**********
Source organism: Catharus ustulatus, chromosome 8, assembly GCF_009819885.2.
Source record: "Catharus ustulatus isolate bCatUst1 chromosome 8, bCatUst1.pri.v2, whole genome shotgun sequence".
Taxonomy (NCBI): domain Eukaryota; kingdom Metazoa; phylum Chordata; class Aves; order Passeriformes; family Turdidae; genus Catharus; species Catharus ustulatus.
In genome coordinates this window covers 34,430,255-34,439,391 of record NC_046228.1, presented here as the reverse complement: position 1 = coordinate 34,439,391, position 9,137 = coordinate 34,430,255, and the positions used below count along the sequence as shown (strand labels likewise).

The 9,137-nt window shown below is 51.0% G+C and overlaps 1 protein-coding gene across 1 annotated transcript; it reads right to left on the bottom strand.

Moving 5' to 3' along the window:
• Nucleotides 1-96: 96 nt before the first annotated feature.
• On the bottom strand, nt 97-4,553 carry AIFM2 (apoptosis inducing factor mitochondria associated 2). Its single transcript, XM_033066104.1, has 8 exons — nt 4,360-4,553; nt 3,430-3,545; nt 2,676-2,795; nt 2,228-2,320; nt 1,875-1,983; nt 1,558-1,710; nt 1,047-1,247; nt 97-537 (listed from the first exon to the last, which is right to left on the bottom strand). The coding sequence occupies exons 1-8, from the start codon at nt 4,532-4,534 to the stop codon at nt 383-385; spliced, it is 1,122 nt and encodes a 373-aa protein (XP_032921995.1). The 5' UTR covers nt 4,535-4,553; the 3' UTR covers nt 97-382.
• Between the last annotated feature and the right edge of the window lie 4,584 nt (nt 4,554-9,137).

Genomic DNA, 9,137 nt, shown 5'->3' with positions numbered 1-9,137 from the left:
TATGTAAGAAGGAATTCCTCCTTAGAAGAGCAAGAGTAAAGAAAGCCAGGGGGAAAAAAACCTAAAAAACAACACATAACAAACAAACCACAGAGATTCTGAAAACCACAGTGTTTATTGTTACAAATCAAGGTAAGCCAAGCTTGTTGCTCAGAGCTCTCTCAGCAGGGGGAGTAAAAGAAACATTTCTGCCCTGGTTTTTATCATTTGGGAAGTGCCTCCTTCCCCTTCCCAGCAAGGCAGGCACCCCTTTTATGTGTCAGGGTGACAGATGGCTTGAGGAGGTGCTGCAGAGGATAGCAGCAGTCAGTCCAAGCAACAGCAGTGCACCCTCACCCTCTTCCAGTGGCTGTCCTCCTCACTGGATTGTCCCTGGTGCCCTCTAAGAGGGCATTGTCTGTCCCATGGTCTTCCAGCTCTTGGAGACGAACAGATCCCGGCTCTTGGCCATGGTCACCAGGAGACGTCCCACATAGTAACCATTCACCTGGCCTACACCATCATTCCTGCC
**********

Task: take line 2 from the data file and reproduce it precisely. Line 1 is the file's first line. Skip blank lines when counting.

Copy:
Source record: "Catharus ustulatus isolate bCatUst1 chromosome 8, bCatUst1.pri.v2, whole genome shotgun sequence".